King: A closer look at Feleipe Franks

By: Harry King
Published: Tuesday, January 28, 2020
Florida quarterback Feleipe Franks (13) throws a pass during the first half of an NCAA college football game against Miami Saturday, Aug. 24, 2019, in Orlando, Fla. (AP Photo/Phelan M. Ebenhack)
Florida quarterback Feleipe Franks (13) throws a pass during the first half of an NCAA college football game against Miami Saturday, Aug. 24, 2019, in Orlando, Fla. (AP Photo/Phelan M. Ebenhack)

LITTLE ROCK — Hoping for something insightful and/or concrete concerning expectations for quarterback Feleipe Franks, the man who broached the subject received a response that was insipid and a cop-out.

Pity the radio show host in Fayetteville who brought up the Florida transfer and had to deal with the answer on the air. A pro, he was kind enough not to embarrass the Little Rock-based guest who babbled something about Franks doing more than Nick Starkel and Ben Hicks, and less than Joe Burrow.

Not very definitive, the host said.

Agreed, said the responsible party.

Somebody better prepared might have cited Franks starting 21 games his first two years with the Gators or, at the very least, expanded the list of extremely successful transfers by tacking on Justin Fields at Ohio State and Jalen Hurts at Alabama. After all, that trio - the Hesiman winner Burrow of LSU included - guided their teams to the College Football Playoff, but all three had far more help than Franks or anybody else that is the Arkansas starter in September.

Undeterred, the host made the valid point that Franks could make the difference in a game or two.

Understandably, the assumption is that Franks will start ahead of redshirt freshman KJ Jefferson, senior Jack Lindsey and redshirt sophomore John Stephen Jones. Considering Franks’ career at Florida, the conclusion makes sense, but Hicks started 33 games at SMU and Starkel started five games and was a close second to Kellen Mond at Texas A&M, and both disappointed at Arkansas.

One factor in determining the starter is offensive coordinator Kendal Briles’ emphasis on playing a quarterback who can run and throw. In three of Briles’ last four years, his quarterback has been one of the top three rushers on the team.

The 6-foot-6, 238-pound Franks had a decent year running the ball as a sophomore — 110 carries for 350 yards — but Jefferson was considered one of the best dual-threat quarterbacks in the country coming out of high school.

Because Briles has barely been on the job a month and all four quarterbacks are on campus, the candidates start out even as far as knowledge of the system. A year ago, Hicks’ supposed advantage was familiarity with the ways of Chad Morris and Joe Craddock.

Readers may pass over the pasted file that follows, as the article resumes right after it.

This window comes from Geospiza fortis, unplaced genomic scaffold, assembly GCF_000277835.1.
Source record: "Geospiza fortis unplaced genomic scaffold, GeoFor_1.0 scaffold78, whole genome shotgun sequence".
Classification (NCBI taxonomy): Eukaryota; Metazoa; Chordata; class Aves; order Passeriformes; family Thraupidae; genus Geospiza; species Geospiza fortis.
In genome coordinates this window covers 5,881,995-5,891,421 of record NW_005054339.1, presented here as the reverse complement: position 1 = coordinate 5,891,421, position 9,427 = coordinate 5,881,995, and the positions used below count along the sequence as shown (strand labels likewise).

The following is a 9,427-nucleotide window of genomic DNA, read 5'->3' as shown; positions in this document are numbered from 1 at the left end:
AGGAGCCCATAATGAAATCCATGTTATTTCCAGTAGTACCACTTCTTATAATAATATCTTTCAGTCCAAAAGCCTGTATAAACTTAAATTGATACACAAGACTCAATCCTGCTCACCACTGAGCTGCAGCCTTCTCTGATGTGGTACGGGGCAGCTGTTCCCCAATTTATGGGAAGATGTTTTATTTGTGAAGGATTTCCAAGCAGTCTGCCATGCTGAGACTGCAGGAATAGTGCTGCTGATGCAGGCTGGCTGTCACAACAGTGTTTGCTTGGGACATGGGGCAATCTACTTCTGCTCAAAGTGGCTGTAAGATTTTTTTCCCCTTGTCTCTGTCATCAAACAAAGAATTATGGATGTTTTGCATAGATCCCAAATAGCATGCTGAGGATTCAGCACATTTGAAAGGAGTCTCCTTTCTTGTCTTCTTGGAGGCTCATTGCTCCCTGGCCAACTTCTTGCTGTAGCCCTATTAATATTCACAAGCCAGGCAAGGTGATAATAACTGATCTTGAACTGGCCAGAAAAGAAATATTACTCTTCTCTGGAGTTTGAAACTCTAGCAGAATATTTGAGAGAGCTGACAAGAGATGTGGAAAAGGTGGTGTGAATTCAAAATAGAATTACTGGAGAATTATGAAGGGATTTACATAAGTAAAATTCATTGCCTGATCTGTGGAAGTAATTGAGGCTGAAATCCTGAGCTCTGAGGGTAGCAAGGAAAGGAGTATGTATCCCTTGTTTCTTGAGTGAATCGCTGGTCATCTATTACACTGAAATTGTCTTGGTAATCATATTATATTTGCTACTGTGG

Once Franks, who dislocated and broke his right ankle in the Sept. 14 game at Kentucky, announced that he was headed to Arkansas, a postseason remark by Florida coach Dan Mullen prompted an inquiry concerning Franks’ immediate availability.

Before citing Mullen’s statement, know that Kyle Trask replaced Franks vs. Kentucky and rallied the Gators from a 21-10 deficit to a 29-21 victory. In late November, a day after Trask completed an 8-2 run as the starter with a 40-17 victory over Florida State, Franks’ goodbye to Gainesville on Instagram included a special thank-you to Mullen and quarterbacks coach Brian Johnson.

Mullen responded by saying Franks’ injury likely would have kept him out of spring practice, putting him behind redshirt senior Trask and redshirt freshman Emory Jones.

Maybe player and coach knew Trask was more effective than Franks running the offense and Mullen was simply providing cover for the exit of the more highly recruited athlete.

More than likely, 15 spring practices won’t be sufficient to identify the Arkansas starter and fall practice will begin with Franks and maybe Jefferson sharing the top spot on the depth chart. Hopefully, two weeks or so deep in fall practice, the coaches will announce a clear-cut No. 1.

Last year, the constant turnover at quarterback divided loyalties.

Forty-plus years ago, former Arkansas coach Lou Holtz often played two quarterbacks early in the season, inserting the backup on the game’s third series to check out No. 2 under pressure and to keep No. 1 on his toes. Once the nonconference games were over, he would use the backup on occasion, but there was no predetermined time for the substitution.

The game plan was different in 1978 when Holtz had the luxury of experienced quarterbacks in No. 1 Ron Calcagni and No. 2 Kevin Scanlon.

That year, Holtz told Scanlon he planned to play him in each half, but couldn’t say when. In a game or two, he inserted Scanlon for a single play in a particular half, often to throw a specific deep pass.

“When he told me I’d play in each half, I was still the backup,” Scanlon said. “He did not want a QB controversy. That was clear on all of his teams.”

A better passer than Calcagni, Scanlon played in every game, but Calcagni performed well so there was no controversy. “I was going to go in for a change of pace or for a spark, not to take over the job,” Scanlon said. “ … he only had one starter, period.”

Sounds like a plan.

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